Palaces for the People

How Social Infrastructure Can Help Fight Inequality, Polarization, and the Decline of Civic Life
Narrated by: Rob Shapiro
Length: 8 hrs and 32 mins
4.5 out of 5 stars (155 ratings)

Audible membership

$14.95 a month

Free with a 30-day trial
1 audiobook of your choice.
A monthly selection of Audible Originals.
$14.95 a month after 30 days. Cancel anytime.
Buy for $28.00

Buy for $28.00

Pay using card ending in
By confirming your purchase, you agree to Audible's Conditions of Use and Amazon's Privacy Notice. Taxes where applicable.

Publisher's Summary

“A comprehensive, entertaining, and compelling argument for how rebuilding social infrastructure can help heal divisions in our society and move us forward.” (Jon Stewart)

Named one of the best books of the year by NPR.

“Engaging.” (Mayor Pete Buttigieg, The New York Times Book Review, editors’ choice)

We are living in a time of deep divisions. Americans are sorting themselves along racial, religious, and cultural lines, leading to a level of polarization that the country hasn’t seen since the Civil War. Pundits and politicians are calling for us to come together and find common purpose. But how, exactly, can this be done?

In Palaces for the People, Eric Klinenberg suggests a way forward. He believes that the future of democratic societies rests not simply on shared values but on shared spaces: the libraries, childcare centers, churches, and parks where crucial connections are formed. Interweaving his own research with examples from around the globe, Klinenberg shows how “social infrastructure” is helping to solve some of our most pressing societal challenges. Richly reported and ultimately uplifting, Palaces for the People offers a blueprint for bridging our seemingly unbridgeable divides.

Longlisted for the Andrew Carnegie Medal for Excellence in Nonfiction.

“Just brilliant!” (Roman Mars, 99% Invisible)

“The aim of this sweeping work is to popularize the notion of ‘social infrastructure' - the ‘physical places and organizations that shape the way people interact'.... Here, drawing on research in urban planning, behavioral economics, and environmental psychology, as well as on his own fieldwork from around the world, [Eric Klinenberg] posits that a community’s resilience correlates strongly with the robustness of its social infrastructure. The numerous case studies add up to a plea for more investment in the spaces and institutions (parks, libraries, childcare centers) that foster mutual support in civic life.” (The New Yorker)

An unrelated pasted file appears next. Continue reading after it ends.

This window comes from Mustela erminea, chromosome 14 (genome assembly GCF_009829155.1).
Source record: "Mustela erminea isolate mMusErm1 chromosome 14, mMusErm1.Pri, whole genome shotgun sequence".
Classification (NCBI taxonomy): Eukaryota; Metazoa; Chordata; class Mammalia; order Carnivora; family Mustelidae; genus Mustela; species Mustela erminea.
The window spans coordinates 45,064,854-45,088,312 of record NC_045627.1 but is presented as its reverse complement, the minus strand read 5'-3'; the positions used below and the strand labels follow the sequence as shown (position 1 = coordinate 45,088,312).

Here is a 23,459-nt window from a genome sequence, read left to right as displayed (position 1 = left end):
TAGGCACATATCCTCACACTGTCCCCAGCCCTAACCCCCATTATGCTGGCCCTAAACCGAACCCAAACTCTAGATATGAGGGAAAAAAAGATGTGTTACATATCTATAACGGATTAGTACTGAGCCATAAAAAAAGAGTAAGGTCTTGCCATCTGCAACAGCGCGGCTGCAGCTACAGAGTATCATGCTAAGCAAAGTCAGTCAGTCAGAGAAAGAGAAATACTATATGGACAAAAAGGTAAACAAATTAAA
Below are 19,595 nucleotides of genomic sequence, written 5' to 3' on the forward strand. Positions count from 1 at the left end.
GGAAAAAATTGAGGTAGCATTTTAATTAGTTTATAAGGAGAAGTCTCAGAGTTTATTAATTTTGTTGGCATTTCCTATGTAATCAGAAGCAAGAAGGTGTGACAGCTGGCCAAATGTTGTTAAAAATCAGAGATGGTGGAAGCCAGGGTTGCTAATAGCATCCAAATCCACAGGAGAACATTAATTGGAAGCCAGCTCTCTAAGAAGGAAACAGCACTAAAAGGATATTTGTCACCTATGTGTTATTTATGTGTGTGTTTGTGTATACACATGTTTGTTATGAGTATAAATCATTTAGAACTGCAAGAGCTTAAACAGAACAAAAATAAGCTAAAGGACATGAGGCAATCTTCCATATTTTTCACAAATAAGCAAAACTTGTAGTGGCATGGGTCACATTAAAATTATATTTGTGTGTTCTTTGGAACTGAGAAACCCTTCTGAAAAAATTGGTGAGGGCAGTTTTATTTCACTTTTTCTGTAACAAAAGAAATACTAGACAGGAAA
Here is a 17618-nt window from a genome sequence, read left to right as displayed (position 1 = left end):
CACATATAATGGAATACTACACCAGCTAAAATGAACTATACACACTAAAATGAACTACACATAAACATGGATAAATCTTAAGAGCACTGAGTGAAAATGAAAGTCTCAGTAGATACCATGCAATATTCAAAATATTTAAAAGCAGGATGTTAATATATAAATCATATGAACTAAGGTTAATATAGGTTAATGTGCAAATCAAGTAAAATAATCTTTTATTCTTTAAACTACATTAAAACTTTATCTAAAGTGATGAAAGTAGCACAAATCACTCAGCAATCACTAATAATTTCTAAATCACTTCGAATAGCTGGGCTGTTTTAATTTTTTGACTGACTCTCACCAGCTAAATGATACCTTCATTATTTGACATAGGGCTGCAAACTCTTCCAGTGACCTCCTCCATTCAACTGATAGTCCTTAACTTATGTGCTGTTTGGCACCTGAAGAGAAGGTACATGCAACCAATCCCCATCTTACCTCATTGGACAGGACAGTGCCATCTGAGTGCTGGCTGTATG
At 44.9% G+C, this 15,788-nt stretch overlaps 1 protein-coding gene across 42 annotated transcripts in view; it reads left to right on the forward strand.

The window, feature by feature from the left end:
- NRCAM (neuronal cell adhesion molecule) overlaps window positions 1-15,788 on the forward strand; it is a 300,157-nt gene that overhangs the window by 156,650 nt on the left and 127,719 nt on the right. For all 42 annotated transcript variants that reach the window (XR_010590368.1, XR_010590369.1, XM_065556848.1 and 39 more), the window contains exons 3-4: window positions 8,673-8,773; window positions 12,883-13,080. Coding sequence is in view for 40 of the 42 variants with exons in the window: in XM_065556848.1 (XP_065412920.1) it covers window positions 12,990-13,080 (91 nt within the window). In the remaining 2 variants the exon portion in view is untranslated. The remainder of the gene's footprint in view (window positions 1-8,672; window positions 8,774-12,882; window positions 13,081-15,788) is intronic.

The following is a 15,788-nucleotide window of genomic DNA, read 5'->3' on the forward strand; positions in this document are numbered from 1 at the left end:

Palaces for the People - the title is taken from the Scottish-American industrialist and philanthropist Andrew Carnegie’s description of the hundreds of libraries he funded - is essentially a calm, lucid exposition of a centuries-old idea, which is really a furious call to action.” (New Statesman

“Clear-eyed...fascinating.” (Psychology Today)

©2018 Eric Klinenberg (P)2018 Random House Audio

Critic Reviews

“If America appears fractured at the national level, the author suggests, it can be mended at the local one. This is an engrossing, timely, hopeful read, nothing less than a new lens through which to view the world and its current conflicts.” (Booklist, starred, review)

“At a time when polarization is weakening our democracy, Eric Klinenberg takes us on a tour of the physical spaces that bind us together and form the basis of civic life. We care about each other because we bump up against one another in a community garden or on the playground or at the library. These are not virtual experiences; they’re real ones, and they’re essential to our future. This wonderful book shows us how democracies thrive.” (Steven Levitsky and Daniel Ziblatt, authors of How Democracies Die)

“Reading Palaces for the People is an amazing experience. As an architect, I know very well the importance of building civic places: concert halls, libraries, museums, universities, public parks, all places open and accessible, where people can get together and share experiences. To create good places for people is essential, and this is what I share with Klinenberg: We both believe that beauty, this kind of beauty, can save the world.” (Renzo Piano)